“By the way, I am not displaying html_body field on the admin change/add page.”

    varikin, how do you hide the html_body field?

    thanks.

  7. rick Says:

    OK i found outhow to hide the html_body filed by using exclude = (‘html_body’,) in the PostAdmin class.

    But I have another issue.

    Because you escape the markdown like this:

    return markdown(escape(raw))

    When I try to display it in the template it shows escaped HTML. As far as I know there is no unescape function in django.utils, so how do you get it back to regular HTML?

    Also if you need to filter it again or process it again to unescape it back to HTML, doesn’t that add processing that is similar to using the markdown filter in the template if you had just saved it as markdown? In other words, aren’t you trading one overhead for another?

  8. rick Says:

    I just noticed that even if I remove the escape() call, it’s still escaping all the HTML. Does Django do this automatically?

  9. rick Says:

    OK. I found the safe filter, but is the safe filter much more efficient than the markdown filter?

  10. varikin Says:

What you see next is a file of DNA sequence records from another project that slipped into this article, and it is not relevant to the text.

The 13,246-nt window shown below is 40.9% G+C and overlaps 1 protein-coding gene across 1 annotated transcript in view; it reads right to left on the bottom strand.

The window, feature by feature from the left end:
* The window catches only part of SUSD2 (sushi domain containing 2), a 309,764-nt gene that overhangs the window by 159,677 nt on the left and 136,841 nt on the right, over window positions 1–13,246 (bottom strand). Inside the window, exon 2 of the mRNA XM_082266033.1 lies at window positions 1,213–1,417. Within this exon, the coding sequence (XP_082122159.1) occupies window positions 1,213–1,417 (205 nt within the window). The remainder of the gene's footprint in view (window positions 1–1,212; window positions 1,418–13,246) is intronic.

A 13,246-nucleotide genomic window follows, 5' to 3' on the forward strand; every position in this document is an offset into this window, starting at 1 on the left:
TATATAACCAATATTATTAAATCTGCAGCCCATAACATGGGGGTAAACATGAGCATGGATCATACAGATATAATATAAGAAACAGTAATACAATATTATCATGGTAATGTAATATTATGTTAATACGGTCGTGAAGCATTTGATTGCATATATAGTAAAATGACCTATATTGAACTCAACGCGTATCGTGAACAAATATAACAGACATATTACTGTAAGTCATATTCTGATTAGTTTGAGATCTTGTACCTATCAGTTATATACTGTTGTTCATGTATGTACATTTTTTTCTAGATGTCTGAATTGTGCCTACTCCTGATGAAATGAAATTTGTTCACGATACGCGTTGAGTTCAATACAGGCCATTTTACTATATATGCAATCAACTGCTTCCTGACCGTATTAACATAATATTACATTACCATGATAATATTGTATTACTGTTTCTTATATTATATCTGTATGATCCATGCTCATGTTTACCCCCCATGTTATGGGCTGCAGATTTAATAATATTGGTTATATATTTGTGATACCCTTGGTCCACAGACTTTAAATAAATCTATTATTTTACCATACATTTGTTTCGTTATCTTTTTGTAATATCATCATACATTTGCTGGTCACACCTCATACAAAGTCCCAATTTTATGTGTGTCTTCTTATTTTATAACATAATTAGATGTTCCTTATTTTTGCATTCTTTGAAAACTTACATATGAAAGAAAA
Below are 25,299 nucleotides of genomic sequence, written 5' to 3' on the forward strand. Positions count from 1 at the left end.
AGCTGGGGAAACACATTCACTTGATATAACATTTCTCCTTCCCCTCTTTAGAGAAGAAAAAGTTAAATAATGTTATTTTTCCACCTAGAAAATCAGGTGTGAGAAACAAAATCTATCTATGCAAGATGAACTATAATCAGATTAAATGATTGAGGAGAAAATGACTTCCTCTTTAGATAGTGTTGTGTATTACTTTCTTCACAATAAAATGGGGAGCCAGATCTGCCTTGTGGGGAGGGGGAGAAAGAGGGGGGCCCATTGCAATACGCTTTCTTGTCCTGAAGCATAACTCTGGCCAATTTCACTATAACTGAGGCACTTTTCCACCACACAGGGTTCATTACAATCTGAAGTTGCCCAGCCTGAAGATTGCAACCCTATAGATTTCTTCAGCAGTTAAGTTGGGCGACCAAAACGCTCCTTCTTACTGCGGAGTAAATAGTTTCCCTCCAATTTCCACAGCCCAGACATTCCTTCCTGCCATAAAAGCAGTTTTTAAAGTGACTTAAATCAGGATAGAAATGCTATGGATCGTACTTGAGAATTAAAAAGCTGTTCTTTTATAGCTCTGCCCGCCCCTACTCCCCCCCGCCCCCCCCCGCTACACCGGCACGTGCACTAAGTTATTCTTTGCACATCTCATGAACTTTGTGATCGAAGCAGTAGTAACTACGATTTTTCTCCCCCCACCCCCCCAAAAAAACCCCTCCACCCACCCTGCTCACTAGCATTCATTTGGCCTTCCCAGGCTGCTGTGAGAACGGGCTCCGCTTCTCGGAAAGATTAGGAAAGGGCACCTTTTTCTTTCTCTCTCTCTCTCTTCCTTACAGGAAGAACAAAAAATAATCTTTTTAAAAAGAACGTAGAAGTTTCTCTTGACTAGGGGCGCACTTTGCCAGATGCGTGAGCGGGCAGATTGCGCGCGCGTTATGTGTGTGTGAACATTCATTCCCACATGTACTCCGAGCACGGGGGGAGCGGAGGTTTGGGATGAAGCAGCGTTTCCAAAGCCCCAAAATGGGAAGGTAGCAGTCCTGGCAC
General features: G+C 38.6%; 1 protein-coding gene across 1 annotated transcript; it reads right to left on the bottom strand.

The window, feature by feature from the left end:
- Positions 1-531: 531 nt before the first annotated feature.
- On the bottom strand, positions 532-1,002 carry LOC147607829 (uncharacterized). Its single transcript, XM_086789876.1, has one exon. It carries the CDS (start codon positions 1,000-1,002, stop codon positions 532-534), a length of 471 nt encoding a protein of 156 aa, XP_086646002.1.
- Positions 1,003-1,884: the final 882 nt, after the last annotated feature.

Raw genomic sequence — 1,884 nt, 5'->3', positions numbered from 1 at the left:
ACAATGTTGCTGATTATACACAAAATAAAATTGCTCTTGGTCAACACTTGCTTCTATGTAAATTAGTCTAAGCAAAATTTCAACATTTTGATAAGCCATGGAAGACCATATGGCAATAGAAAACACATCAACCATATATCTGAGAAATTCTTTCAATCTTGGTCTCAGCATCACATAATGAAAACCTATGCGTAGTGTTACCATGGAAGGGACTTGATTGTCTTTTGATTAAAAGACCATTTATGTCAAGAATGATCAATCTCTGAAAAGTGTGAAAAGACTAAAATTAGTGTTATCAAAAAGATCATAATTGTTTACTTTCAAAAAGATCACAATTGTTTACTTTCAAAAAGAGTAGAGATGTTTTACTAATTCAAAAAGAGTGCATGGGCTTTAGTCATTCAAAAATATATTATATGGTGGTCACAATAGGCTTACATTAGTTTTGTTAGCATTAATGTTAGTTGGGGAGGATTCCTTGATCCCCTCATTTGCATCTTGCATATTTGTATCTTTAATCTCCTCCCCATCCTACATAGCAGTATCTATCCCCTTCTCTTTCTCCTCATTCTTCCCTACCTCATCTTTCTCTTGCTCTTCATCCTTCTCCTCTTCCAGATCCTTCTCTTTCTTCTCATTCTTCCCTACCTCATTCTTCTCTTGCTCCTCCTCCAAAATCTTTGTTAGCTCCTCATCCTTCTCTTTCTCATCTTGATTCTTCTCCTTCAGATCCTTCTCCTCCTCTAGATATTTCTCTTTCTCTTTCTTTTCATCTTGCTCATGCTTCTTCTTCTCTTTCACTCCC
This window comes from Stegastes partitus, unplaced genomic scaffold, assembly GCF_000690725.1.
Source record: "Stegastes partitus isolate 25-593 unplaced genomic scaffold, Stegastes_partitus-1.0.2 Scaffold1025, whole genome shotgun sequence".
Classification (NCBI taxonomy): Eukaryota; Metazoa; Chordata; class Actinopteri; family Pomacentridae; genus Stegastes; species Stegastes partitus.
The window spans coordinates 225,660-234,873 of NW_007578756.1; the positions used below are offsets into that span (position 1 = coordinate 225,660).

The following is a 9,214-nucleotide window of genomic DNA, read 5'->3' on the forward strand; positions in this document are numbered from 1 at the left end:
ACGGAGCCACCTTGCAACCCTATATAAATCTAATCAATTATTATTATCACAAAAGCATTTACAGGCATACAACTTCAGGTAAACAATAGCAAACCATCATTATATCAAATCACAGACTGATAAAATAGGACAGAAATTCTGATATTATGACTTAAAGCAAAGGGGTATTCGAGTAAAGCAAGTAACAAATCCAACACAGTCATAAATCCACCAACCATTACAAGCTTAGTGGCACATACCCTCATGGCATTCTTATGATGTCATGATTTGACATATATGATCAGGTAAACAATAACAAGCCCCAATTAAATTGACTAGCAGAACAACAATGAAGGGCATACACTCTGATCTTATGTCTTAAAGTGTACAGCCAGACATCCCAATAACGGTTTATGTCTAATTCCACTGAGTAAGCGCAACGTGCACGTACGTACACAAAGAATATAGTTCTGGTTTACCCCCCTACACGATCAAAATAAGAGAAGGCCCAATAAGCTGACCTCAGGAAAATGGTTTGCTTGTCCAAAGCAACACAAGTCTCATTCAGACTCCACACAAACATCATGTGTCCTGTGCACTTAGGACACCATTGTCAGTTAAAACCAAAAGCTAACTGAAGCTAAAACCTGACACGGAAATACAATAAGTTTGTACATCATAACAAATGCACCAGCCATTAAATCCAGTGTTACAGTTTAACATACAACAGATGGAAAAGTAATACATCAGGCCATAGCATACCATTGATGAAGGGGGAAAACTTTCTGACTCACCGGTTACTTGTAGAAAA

Hi Rick,

    You are busy with this:)

    I escaped the HTML because I didn’t want anything but what I generated through the markdown syntax. So I did not want to unescape it.

    The safe filter it more efficient than the markdown filter because it just tells Django “this text is already safe, you don’t have to escape anything”. Where as the markdown filter will convert markdown text to HTML when rendering the template. I haven’t done any profiling between the two, but I would hope the safe filter is faster.

    I hope this helps.

  11. rick Says:

    Thanks, varikin. About whether markdown filter’s efficiency, I guess that will be a todo for one of us :)

    If it’s not a big difference, it would be nicer to use the markdown filter, because you would only have one field in the database rather than two, which would just seem a little more elegant.

    Anyway, I think I got it all working! Thanks for the help!

  12. zeitung online Says:

    YES. You make my day. Thx. I will try to implement it in my mingus up.